excellent human rights record.  Its judicial system is modeled on 
British practice and procedure and its jurisprudence on English Common 

Principal Government Officials
Chief of State--Queen Elizabeth II
Governor General--Sir Wilfred Ebenezer Jacobs 
Prime Minister and Minister of Foreign Affairs--Lester Bryant Bird
Ambassador to the U.S. and the OAS--Patrick Albert Lewis 
Ambassador to the United Nations--Lionel A. Hurst 

Antigua and Barbuda maintain an embassy in the United States at 3216 New 
Mexico Ave., NW, Washington, DC 20016 (tel. 202-362-5122).


Sugar cultivation was Antigua and Barbuda's major export earner until 
1960, when prices fell dramatically and crippled the industry.  By 1972, 
the industry was largely dismantled.  The agricultural pattern in 
Antigua has shifted to a multiple cropping system.  Fruit and vegetable 
production predominates, but the Antiguan Government has encouraged 
investment in livestock, cotton, and export-oriented food crops.

Currently, the economy is based on services rather than manufacturing.  
Tourism is the backbone of the economy, and the major source of visitors 
is the United States.  Tourism is the principal source of foreign 
exchange for the country and directly produces about 17% of the gross 
domestic product and indirectly at least 40%.  Antigua and Barbuda have 
more than 3,300 hotel rooms to accommodate tourists.

For the most part, the environment for private sector investment and 
business activity in Antigua is excellent.  The government encourages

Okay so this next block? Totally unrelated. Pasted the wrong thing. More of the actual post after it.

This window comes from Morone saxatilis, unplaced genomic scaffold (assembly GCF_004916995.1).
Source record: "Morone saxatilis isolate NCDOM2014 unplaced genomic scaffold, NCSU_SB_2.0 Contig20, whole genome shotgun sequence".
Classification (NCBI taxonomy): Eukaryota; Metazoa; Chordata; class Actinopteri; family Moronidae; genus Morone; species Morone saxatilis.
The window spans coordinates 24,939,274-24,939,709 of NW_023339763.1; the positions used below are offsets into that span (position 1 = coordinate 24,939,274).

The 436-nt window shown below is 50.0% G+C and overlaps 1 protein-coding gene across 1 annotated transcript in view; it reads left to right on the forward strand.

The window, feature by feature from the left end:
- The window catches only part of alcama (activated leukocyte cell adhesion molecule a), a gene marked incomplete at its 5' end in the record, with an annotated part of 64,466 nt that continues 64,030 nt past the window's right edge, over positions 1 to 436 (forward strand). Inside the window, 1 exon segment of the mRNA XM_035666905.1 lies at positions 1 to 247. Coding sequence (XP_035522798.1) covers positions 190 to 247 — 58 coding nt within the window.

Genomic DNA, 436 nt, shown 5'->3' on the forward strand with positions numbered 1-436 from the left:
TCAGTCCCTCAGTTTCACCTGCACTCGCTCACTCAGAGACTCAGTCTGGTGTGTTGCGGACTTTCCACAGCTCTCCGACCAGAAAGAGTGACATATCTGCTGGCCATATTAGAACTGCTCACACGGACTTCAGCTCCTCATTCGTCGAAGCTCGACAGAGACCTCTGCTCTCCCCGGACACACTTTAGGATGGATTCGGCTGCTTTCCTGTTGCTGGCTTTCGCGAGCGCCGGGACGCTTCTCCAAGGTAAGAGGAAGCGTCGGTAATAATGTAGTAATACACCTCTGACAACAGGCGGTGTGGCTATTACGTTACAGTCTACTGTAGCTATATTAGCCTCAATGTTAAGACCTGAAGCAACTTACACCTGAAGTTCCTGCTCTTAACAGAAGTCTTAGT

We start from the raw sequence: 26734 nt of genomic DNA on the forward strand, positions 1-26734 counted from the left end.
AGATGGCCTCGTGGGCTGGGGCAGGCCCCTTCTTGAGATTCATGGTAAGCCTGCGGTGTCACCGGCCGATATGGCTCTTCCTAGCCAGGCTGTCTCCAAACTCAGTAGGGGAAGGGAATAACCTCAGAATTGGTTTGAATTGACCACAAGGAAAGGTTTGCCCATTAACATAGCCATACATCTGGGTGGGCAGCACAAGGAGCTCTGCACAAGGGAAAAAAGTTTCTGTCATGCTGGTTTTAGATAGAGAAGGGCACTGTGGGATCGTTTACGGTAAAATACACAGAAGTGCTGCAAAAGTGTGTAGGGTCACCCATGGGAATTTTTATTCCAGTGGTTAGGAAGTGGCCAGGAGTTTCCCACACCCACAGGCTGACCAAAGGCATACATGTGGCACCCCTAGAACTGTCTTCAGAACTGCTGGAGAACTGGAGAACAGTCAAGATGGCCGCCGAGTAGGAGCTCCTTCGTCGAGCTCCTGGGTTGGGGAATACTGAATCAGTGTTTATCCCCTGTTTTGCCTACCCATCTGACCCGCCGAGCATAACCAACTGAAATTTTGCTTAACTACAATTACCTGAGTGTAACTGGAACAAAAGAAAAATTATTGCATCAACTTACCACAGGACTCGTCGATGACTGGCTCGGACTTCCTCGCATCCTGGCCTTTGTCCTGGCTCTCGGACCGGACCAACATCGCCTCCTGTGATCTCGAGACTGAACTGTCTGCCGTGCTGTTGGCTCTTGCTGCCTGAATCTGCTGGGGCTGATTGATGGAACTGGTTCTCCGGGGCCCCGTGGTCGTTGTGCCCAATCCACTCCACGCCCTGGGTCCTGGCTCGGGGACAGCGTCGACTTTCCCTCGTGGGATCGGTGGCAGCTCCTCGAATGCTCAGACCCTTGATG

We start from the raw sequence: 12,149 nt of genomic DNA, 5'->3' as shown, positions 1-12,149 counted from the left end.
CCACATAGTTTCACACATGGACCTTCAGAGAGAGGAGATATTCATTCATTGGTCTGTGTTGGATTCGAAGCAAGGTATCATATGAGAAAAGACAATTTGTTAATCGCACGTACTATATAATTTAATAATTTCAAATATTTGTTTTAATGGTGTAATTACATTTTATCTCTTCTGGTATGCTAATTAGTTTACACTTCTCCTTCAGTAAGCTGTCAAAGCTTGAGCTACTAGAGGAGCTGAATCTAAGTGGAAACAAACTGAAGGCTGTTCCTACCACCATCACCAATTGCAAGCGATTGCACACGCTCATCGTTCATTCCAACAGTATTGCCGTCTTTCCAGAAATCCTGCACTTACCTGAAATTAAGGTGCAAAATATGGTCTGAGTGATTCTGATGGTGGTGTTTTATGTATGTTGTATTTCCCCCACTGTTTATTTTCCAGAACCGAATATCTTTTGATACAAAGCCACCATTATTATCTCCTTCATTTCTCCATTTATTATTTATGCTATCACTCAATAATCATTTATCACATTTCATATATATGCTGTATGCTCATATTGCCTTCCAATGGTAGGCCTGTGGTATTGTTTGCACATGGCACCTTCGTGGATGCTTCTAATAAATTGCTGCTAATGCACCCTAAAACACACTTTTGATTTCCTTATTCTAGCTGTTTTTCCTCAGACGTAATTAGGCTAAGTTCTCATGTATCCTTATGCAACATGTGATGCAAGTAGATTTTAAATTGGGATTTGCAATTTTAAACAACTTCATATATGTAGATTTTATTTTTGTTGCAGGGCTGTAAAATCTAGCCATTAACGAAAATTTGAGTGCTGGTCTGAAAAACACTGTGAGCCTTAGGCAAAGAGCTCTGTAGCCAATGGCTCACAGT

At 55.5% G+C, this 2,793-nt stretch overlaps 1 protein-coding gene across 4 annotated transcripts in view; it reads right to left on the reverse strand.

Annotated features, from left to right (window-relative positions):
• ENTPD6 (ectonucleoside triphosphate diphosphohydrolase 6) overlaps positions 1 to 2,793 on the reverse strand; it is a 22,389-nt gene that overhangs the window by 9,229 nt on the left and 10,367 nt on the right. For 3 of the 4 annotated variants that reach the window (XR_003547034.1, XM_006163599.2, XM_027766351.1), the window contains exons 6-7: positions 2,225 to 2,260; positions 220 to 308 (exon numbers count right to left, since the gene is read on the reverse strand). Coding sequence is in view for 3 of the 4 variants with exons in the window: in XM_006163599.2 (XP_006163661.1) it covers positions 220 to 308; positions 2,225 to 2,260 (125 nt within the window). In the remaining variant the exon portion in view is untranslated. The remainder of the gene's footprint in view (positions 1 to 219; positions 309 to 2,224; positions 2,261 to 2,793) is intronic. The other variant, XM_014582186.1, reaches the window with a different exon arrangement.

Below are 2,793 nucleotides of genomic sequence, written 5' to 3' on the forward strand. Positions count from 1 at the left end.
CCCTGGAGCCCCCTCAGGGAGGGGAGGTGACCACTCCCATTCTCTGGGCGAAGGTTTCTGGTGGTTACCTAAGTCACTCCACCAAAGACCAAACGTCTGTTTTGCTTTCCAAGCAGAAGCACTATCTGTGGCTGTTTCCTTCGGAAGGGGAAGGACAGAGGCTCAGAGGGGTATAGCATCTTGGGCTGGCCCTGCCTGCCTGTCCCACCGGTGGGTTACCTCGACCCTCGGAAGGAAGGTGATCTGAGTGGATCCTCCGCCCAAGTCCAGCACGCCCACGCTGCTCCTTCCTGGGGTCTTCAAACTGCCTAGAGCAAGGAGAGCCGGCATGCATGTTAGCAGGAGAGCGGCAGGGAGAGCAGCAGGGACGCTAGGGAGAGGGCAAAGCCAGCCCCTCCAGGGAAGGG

both domestic and foreign private investment.  Government policies 
provide liberal tax holidays, duty-free import of equipment and 
materials, and subsidies for training provided to local personnel.  
Private business also benefits from a stable political environment, good 
transportation to and from the island, a relatively low-cost work force, 
and a pleasant climate.  The country also has a reasonably sound 

Nontraditional exports have grown in importance in recent years.  
Foreign investors, lured by Antigua's good transportation connections to 
North America and Europe, have set up light manufacturing industries on 
the island, primarily in the finished textile and electronic component 
assembly sectors. 

Antigua and Barbuda are beneficiaries of the U.S. Caribbean Basin 
Initiative.  They also belong to the 13-member Caribbean Community and 
Common Market (CARICOM), which has signed a framework agreement with the 
United States to promote trade and investment in the region.